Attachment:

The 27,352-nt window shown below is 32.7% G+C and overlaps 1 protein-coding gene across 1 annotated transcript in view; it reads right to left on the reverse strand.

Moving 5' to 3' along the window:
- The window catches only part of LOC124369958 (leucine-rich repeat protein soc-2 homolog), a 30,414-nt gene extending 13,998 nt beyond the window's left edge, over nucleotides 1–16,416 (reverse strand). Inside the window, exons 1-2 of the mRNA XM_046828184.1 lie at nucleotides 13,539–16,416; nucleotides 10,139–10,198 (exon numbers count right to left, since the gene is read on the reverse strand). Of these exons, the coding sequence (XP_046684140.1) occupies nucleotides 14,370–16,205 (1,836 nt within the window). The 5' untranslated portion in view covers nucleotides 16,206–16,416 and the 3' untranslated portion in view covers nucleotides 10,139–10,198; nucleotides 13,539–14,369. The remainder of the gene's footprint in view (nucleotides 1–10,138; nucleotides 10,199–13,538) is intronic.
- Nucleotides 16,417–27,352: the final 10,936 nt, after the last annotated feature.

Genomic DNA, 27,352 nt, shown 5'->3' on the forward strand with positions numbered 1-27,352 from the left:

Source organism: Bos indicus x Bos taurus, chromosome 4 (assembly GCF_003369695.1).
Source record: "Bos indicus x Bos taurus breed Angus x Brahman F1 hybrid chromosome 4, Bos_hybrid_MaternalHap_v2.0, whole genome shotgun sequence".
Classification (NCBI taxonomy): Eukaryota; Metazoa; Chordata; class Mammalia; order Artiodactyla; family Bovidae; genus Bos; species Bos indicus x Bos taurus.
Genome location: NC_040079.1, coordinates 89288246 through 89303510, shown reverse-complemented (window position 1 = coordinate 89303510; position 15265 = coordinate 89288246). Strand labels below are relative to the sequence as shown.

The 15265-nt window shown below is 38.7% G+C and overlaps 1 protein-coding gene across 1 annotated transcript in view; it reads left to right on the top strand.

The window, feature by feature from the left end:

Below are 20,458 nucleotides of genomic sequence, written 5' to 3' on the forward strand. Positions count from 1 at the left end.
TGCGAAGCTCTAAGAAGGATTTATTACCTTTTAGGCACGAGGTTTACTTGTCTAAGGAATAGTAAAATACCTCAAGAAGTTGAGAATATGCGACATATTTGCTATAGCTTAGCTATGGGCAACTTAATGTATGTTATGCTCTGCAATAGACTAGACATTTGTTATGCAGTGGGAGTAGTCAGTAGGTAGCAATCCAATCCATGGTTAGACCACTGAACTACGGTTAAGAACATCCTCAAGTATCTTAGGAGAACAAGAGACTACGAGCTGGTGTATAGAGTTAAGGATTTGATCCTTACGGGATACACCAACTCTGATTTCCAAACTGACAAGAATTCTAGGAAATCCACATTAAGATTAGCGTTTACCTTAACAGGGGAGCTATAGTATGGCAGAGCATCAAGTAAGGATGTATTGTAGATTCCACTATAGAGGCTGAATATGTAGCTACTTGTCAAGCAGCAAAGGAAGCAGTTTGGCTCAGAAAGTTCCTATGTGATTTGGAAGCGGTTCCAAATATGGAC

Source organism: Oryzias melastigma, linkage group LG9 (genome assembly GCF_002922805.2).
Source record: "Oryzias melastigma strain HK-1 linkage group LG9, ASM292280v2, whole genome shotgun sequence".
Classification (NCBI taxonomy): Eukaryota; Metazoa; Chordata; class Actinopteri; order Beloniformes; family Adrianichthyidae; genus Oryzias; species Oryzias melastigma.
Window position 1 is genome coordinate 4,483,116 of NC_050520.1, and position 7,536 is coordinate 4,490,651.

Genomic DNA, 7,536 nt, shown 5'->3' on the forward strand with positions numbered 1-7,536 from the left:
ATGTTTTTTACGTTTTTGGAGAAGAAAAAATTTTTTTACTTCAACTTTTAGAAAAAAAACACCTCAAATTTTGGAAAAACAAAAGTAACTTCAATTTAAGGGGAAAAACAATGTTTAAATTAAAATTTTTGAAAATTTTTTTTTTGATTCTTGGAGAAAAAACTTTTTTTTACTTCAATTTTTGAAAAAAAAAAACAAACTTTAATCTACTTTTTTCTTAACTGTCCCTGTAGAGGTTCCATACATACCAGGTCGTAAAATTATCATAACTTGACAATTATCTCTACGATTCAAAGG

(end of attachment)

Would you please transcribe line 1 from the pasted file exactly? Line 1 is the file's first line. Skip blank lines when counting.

The 27,352-nt window shown below is 32.7% G+C and overlaps 1 protein-coding gene across 1 annotated transcript in view; it reads right to left on the reverse strand.